CMG
08-01-2010, 15:14
ive never had an issue with 2 piece rods either. However, i did change mine out for the GI setup in my TRP. I think im going to try out the video Quack posted about removing the slide first. I had a Brown bushing fit into my TRP and it is super tight and impossible to remove without a bushing wrench

Sometimes that tightness is more bushing to slide, than bushing to barrel.

Try installing the bushing without the barrel to see.

Quack
08-01-2010, 15:48
Sometimes that tightness is more bushing to slide, than bushing to barrel.

Try installing the bushing without the barrel to see.

Yep, the only guns of mine that need a bushing wrench are my guns from the Custom Shop.

rsxr22
08-01-2010, 16:39
Sometimes that tightness is more bushing to slide, than bushing to barrel.

Try installing the bushing without the barrel to see.

I have... It is super tough to install into the slide without the barrel in place. I was going to take it back to the smith because ive never felt anything that tight, but it functions fine and some members just said to shoot it a bunch first and that a real tight bushing is a good thing

samuse
08-01-2010, 21:26
What kind of gun is it? On my Colts it doesn't matter, I just use my fingers, but my Baers are really tight.

On my Baers, I pull the slide back and insert a Bic ballpoint pen (universal Glock and 1911 disassembly tool:supergrin:) through the ejection port, into the magwell. Then you can let go of the slide and turn the bushing.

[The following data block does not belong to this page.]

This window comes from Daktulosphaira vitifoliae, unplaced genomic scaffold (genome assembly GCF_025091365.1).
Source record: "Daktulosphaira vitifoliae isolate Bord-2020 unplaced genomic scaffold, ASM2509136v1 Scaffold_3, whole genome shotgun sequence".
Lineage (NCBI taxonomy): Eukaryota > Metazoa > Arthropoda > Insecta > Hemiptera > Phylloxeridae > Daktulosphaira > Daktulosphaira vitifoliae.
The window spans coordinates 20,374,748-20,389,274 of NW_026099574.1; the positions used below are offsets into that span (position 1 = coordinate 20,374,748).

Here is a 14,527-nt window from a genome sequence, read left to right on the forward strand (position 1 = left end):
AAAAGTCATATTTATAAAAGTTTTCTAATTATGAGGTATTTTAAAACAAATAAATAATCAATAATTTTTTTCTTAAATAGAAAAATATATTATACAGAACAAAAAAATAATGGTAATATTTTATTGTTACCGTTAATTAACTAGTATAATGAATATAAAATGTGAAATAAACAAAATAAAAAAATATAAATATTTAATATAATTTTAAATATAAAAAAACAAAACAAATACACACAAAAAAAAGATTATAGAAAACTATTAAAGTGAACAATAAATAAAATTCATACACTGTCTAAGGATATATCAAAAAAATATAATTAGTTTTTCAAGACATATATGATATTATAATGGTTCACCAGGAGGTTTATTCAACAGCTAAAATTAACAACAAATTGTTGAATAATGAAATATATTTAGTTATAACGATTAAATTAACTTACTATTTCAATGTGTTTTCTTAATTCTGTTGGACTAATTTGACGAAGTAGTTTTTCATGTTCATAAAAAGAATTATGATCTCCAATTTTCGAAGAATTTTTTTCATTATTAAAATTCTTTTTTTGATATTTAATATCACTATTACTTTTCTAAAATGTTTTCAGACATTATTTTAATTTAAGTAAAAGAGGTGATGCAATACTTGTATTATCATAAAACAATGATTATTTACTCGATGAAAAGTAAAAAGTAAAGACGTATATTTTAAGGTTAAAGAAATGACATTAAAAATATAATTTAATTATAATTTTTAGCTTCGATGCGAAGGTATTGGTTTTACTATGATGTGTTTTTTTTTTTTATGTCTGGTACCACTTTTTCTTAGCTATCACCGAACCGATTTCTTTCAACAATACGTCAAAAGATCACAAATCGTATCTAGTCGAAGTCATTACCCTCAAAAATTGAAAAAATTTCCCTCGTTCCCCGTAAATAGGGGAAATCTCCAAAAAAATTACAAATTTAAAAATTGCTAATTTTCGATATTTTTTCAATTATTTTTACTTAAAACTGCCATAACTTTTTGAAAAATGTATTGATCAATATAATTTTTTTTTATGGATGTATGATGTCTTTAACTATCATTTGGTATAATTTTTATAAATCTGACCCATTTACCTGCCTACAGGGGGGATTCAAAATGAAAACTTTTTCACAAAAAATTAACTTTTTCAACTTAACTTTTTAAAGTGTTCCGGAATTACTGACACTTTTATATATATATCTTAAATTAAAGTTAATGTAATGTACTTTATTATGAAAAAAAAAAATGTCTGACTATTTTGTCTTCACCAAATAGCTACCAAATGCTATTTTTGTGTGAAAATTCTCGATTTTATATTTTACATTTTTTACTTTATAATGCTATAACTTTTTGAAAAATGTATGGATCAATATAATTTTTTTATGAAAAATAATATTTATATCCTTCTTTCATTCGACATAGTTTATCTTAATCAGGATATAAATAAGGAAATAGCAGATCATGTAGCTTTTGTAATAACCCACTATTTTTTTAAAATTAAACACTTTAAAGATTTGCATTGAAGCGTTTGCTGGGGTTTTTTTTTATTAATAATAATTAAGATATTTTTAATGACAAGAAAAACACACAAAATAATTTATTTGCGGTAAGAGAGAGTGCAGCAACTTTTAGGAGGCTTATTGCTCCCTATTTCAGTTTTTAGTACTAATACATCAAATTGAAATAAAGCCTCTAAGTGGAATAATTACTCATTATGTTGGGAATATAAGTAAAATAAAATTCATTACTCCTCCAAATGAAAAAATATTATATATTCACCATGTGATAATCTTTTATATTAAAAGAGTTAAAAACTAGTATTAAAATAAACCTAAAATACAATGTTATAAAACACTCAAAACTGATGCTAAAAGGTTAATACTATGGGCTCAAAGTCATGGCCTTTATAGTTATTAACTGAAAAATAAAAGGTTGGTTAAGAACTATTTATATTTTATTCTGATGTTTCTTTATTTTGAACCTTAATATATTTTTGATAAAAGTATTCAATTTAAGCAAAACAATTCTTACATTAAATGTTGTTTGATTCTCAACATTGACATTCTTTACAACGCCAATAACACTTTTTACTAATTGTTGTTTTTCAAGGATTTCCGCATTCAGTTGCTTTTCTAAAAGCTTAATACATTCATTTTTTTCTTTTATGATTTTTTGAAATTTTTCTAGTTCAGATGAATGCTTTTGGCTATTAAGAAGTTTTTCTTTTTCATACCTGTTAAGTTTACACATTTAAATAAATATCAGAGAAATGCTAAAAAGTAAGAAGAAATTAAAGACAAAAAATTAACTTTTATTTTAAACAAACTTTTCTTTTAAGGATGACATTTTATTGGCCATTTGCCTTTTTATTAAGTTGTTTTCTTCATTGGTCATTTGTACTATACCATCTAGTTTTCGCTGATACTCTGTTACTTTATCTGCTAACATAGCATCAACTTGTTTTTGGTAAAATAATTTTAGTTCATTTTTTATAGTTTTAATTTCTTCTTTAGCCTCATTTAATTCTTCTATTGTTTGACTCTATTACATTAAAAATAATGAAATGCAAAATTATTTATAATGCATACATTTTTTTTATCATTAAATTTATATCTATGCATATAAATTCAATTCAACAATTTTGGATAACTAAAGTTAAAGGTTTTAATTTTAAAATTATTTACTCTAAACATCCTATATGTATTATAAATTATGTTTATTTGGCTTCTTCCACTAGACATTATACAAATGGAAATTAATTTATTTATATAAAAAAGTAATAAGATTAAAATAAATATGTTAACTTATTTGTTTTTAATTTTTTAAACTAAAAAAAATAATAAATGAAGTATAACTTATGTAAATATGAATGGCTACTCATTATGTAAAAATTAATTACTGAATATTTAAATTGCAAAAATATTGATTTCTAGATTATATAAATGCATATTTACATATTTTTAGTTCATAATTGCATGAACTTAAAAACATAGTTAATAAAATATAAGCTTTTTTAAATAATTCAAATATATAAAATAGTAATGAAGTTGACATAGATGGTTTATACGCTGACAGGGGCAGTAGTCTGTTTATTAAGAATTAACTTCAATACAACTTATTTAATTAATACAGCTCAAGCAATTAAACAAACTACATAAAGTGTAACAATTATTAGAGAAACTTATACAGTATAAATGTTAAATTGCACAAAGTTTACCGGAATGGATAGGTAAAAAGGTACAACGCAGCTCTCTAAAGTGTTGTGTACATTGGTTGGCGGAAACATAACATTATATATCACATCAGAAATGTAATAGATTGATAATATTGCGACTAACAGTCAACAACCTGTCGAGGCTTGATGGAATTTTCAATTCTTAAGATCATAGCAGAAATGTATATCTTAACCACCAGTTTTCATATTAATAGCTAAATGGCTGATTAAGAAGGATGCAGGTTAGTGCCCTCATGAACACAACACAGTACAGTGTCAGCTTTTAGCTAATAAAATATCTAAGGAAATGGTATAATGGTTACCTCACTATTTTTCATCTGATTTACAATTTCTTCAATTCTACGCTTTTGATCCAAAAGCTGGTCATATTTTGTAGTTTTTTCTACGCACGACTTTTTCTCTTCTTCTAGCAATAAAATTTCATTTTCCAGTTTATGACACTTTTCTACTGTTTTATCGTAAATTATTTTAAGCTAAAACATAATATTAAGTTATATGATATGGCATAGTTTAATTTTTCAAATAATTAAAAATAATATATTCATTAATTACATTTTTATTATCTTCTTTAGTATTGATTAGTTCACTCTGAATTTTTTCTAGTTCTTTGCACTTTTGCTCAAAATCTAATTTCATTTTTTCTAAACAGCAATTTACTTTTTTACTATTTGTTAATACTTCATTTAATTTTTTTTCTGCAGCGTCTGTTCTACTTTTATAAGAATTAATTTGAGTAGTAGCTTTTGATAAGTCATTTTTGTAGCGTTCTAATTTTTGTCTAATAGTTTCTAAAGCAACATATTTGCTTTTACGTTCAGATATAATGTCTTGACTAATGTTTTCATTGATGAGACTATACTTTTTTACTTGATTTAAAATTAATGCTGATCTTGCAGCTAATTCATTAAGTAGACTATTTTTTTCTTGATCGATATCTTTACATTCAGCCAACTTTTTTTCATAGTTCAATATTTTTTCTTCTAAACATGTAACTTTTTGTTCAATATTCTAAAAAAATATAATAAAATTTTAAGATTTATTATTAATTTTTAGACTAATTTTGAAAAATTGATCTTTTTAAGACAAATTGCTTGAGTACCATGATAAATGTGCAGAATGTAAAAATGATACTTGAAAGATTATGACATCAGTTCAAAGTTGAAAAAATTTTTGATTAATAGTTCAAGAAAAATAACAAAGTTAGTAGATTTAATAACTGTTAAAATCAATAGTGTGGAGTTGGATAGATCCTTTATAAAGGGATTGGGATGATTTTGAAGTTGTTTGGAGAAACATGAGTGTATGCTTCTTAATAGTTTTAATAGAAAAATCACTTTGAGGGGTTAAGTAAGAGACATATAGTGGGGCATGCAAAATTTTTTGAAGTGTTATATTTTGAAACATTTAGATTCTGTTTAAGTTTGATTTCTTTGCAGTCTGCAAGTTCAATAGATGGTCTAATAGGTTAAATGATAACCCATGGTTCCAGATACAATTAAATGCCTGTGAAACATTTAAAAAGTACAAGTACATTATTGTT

This will help you to not destroy a plastic bushing wrench.

HAIL CAESAR
08-01-2010, 21:41
If you have a tight bushing or a Colt Accurizor (collet) bushing, you should retract the slide a fraction of an inch so you don't "wring" the fit and gall the surfaces by horsing the bushing around. If you have a GI type with a good deal of clearance, it doesn't matter much.

That's about what I was going to say.

What kind of gun is it? On my Colts it doesn't matter, I just use my fingers, but my Baers are really tight.

On my Baers, I pull the slide back and insert a Bic ballpoint pen (universal Glock and 1911 disassembly tool:supergrin:) through the ejection port, into the magwell. Then you can let go of the slide and turn the bushing.

This will help you to not destroy a plastic bushing wrench.

Huh, so I ain't the only one to use the special pen/marker tool???:rofl:



Just the stupid tight guns need the slide retracted to move the bushing.

rsxr22
08-01-2010, 21:50
What kind of gun is it? On my Colts it doesn't matter, I just use my fingers, but my Baers are really tight.

On my Baers, I pull the slide back and insert a Bic ballpoint pen (universal Glock and 1911 disassembly tool:supergrin:) through the ejection port, into the magwell. Then you can let go of the slide and turn the bushing.

This will help you to not destroy a plastic bushing wrench.

It is a TRP, but has a fitted Brown bushing. I will try that technique tomorrow and let you know if it helped. Thank you for the advice!

faawrenchbndr
08-02-2010, 06:22
.... I pull the slide back and insert a Bic ballpoint pen (universal Glock and 1911 disassembly tool:supergrin:) through the ejection port, into the magwell. Then you can let go of the slide and turn the bushing......

I use the same technique on reassembley, however, I use a spent casing